look with favor, we pray,
on those who govern with authority over us,
that throughout the whole world
the prosperity of peoples,
the assurance of peace,
and freedom of religion
may through your gift be made secure.
Through Christ our Lord.

As Pope Francis gathers with the Bishops of the United States at St. Matthew’s Cathedral in Washington, D.C., please join them in prayer. Here is a prayer for Bishops from the Roman Missal: 

O God, eternal shepherd of the faithful,
who tend your Church in countless ways
and rule over her in love,
grant, we pray, that our Bishops, your servants,
whom you have set over your people,
may preside in the place of Christ
over the flock whose shepherd they are,
and be faithful as teachers of doctrine,
Priests of sacred worship,
and as those who serve them by governing.
Through Christ our Lord.

Today Pope Francis is declaring that the great missionary to California Junípero Serra is a saint. Please join in prayer for his intercession. Here is the Collect, or opening prayer, for today’s Mass:

O God, who by your ineffable mercy
have been pleased through the labors
of your Priest Saint Junípero Serra
to count many American peoples within your Church,
grant by his intercession
that we may so join our hearts to you in love,
as to carry always and everywhere before all people
the image of your Only Begotten Son.
Who lives and reigns with you in the unity of the Holy Spirit,
one God, for ever and ever.

Our Experience at the Chesterton Conference

We’ve been away from the blog for a while, so I’m here to fill you in on what we were up to last month.

August began with a dream come true – the American Chesterton Society held it’s 34th annual conference right here in San Antonio! Being long-time readers of Gilbert MagazineIMG_2728 and fans of GK Chesterton, we were thrilled at this opportunity to attend the conference right in our own backyard.   On August 5th Dale Ahlquist arrived in SA to set up for the conference. This provided a chance for us to have him in studio with us on A Good Habit Episodes. Back in 2013 Dale was our very first guest on the show, joining us via phone from his home in Minnesota, and we were eager to have him on again. Dale is always gracious, funny and a great fit for our show since we talk about “anything and everything” – which also describes all the different topics and ideas about which Chesterton wrote.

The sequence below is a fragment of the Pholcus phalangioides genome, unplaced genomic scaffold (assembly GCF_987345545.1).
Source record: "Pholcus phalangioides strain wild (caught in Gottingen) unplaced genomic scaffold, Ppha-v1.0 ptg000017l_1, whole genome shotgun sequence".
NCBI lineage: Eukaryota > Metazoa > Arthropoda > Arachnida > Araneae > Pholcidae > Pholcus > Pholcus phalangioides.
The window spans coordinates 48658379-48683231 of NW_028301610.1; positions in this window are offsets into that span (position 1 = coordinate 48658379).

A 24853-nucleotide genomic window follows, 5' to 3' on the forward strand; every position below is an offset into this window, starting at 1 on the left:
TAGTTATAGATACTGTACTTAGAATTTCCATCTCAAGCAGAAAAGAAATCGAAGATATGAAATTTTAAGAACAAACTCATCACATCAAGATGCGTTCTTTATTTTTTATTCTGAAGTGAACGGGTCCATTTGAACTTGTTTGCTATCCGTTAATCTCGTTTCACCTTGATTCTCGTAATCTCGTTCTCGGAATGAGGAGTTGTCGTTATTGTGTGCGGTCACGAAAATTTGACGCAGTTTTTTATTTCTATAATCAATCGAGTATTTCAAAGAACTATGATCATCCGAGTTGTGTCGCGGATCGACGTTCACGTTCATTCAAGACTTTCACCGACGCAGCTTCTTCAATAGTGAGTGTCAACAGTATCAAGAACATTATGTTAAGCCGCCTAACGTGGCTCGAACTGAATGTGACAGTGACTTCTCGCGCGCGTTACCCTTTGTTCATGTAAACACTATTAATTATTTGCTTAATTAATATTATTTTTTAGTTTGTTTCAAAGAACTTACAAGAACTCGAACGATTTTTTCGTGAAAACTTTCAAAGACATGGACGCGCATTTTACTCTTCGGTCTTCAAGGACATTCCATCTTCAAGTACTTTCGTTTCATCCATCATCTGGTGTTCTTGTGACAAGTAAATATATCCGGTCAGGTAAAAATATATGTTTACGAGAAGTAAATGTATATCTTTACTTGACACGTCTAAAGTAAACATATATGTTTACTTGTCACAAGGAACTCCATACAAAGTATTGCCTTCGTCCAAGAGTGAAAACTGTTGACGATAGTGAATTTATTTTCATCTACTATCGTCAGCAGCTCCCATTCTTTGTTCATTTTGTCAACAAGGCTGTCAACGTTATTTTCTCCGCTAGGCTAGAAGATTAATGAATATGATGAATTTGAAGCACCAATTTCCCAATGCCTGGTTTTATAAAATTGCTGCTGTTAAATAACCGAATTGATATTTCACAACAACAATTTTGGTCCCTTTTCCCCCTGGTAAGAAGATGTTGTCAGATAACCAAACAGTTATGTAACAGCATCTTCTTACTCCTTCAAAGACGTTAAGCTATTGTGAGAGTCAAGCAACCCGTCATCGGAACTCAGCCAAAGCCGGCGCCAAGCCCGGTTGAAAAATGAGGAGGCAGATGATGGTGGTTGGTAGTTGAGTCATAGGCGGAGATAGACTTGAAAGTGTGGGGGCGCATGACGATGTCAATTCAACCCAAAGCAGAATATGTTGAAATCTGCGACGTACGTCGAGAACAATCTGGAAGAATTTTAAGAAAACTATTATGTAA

After the show we drove Dale to his hotel, and he very kindly invited us to join him and some of the other ACS members for a lateIMG_1656 lunch. So we found ourselves at the restaurant of the historic Menger Hotel right across from the Alamo. We have often passed by this San Antonio landmark, but have never been inside. As was often mentioned during the conference, the hotel bar was the site where Teddy Roosevelt recruited the Rough Riders, and where Oscar Wilde likely had lunch while in San Antonio.  It can now add “Site of the 34th Annual American Chesterton Conference” to its list of notable achievements.  The Menger is also said to be haunted, something they are very proud of. We didn’t see any ghosts, but we did encounter Nancy Carpentier Brown, whose book on Frances Chesterton, The Woman Who Was Chesterton, is soon-to-be released.  She also took this picture of us having fun in the old phone booths by the lobby.